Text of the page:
Naturally occurring sugar is found in dairy (in the form of lactose), and fruits.  For example, according to the Academy of Nutrition and Dietetics, a 6-ounce container of plain “regular” (not Greek) yogurt has about 12 grams or 3 teaspoons of naturally occurring sugar in it, in the form of lactose. Greek yogurt has less naturally occurring sugar because it has less lactose. Items that contain fruit such as jams and cereals with dried fruits will also have naturally occurring sugars that show up on the label, undifferentiated from the added sugar.

4.We’re eating less sugar that is 100 per cent sucrose

Canadians are consuming less natural sugar than they were a few decades ago, according to figures released by Statistics Canada in 2010.

This is partly because the food and beverage industry is relying less on sucrose and more on high-fructose corn syrup.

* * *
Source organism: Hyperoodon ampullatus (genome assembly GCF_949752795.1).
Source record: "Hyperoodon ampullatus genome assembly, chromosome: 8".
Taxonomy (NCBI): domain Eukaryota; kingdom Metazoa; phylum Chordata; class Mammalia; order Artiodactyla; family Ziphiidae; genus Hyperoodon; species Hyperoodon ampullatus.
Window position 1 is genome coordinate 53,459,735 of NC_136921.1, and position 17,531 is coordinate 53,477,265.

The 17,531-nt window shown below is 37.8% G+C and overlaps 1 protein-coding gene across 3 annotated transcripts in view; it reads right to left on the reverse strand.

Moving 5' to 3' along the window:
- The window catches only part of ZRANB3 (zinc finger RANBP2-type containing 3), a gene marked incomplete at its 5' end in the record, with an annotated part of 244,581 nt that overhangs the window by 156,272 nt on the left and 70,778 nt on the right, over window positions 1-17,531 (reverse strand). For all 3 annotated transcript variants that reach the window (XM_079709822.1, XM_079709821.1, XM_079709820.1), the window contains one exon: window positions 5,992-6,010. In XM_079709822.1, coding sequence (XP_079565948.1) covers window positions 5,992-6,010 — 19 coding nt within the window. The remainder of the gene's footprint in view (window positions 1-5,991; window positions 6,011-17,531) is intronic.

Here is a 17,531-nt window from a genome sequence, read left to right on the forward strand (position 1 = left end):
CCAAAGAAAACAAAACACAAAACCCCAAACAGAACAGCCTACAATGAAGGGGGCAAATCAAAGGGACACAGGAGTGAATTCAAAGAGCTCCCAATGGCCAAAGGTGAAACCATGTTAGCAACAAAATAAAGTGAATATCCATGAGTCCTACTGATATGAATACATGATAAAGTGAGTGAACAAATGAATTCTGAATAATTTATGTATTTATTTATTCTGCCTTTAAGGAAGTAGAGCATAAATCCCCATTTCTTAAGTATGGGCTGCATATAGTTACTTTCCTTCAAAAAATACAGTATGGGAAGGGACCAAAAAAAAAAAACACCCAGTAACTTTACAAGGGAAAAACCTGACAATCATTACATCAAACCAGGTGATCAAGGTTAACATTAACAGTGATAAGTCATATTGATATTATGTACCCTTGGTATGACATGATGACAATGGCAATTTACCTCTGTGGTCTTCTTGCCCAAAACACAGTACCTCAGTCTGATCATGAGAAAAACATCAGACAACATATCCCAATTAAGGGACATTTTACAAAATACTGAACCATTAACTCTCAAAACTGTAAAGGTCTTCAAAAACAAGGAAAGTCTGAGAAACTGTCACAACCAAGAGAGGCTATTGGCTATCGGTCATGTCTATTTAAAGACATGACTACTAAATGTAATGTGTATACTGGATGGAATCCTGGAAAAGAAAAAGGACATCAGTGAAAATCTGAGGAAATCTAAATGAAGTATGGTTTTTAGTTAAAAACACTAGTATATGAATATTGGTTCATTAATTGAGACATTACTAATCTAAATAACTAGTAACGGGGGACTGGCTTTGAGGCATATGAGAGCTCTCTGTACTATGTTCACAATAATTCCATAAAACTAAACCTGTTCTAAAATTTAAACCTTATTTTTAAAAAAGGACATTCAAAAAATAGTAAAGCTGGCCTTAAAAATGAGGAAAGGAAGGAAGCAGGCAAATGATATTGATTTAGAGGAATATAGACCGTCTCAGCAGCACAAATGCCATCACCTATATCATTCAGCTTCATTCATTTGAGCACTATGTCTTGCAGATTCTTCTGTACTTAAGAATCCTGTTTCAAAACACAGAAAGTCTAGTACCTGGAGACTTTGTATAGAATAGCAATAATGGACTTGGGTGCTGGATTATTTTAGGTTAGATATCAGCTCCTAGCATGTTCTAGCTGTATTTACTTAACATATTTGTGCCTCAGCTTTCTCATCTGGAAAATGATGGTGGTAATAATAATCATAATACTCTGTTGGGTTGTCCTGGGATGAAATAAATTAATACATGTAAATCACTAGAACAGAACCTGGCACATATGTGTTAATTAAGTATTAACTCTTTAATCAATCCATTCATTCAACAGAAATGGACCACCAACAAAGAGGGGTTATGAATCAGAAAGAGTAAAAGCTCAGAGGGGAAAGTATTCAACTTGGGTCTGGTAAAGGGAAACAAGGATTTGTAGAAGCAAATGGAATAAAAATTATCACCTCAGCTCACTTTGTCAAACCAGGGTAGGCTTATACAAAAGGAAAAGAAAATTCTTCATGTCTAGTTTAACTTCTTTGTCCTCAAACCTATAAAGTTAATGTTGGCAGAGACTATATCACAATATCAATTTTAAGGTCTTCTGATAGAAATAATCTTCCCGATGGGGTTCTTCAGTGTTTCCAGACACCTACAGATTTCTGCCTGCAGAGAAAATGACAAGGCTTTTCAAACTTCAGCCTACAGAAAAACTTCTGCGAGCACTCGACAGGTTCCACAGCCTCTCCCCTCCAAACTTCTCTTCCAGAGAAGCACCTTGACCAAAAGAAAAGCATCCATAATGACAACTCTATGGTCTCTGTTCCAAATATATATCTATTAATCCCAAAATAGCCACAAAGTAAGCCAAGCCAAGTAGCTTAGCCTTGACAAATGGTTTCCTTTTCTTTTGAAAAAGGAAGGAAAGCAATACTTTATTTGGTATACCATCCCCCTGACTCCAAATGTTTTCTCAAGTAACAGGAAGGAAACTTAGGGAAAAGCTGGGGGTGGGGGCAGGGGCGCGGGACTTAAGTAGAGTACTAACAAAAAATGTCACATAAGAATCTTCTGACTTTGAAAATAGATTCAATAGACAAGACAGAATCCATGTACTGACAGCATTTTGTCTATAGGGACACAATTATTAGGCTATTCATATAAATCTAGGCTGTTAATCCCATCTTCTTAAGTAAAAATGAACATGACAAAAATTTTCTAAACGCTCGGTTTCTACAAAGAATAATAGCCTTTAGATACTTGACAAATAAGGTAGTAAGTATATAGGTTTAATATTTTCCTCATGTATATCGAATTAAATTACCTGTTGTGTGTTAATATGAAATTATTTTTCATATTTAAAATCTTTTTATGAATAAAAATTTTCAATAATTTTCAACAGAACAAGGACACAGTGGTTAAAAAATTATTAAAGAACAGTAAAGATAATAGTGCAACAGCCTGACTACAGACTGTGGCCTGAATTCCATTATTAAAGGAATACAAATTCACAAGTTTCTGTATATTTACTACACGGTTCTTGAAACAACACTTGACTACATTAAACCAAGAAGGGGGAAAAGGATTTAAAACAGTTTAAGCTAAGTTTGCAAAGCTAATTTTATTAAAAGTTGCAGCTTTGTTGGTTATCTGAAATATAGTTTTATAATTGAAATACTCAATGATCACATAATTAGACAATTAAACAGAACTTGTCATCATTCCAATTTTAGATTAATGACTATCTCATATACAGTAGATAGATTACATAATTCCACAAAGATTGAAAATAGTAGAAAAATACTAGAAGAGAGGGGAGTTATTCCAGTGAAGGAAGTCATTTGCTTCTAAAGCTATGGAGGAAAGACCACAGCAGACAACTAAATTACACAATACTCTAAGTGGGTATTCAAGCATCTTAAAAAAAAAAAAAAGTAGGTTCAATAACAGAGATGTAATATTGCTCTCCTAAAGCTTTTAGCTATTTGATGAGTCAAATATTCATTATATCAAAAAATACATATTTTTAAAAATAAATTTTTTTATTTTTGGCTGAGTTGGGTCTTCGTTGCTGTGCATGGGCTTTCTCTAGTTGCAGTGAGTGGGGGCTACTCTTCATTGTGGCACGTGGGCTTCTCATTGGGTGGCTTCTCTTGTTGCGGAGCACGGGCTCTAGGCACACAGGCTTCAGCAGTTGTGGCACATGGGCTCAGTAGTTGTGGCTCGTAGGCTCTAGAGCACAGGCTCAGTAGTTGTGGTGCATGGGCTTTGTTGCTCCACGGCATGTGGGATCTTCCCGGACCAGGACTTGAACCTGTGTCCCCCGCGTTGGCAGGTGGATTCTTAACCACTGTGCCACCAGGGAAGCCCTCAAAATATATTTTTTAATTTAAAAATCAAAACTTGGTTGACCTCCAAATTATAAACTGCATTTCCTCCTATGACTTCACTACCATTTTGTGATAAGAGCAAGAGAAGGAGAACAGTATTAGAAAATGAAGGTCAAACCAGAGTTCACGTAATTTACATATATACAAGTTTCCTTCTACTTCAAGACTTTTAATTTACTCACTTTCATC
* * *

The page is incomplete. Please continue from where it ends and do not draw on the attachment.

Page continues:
One thing that sets natural or table sugar apart is that it is 100 per cent sucrose and does not contain reactive carbonyls, which are highly reactive compounds associated with the "unbound" fructose and glucose molecules present in human-made sugars. 

5.Your Liver Might Suffer

Fructose, an increasingly popular type of sugar, can harm the liver much like alcohol, according to research in Journal of Hepatology and Nature. Fructose is what makes fruit taste so delicious, and as you know, sugar in fruit is a-okay since it’s naturally occurring. The problem is when fructose is manipulated: manufacturers take it from corn, beets, and sugarcane. Much like grain when it undergoes the refining process, fructose loses fiber and nutrients that help your body handle it properly—so it taxes the liver. Specifically, scientists are starting to link fructose consumption to non-alcoholic fatty liver disease (too much fat build-up) and non-alcoholic steatohepatitis (liver scarring, inflammation, and fat build-up).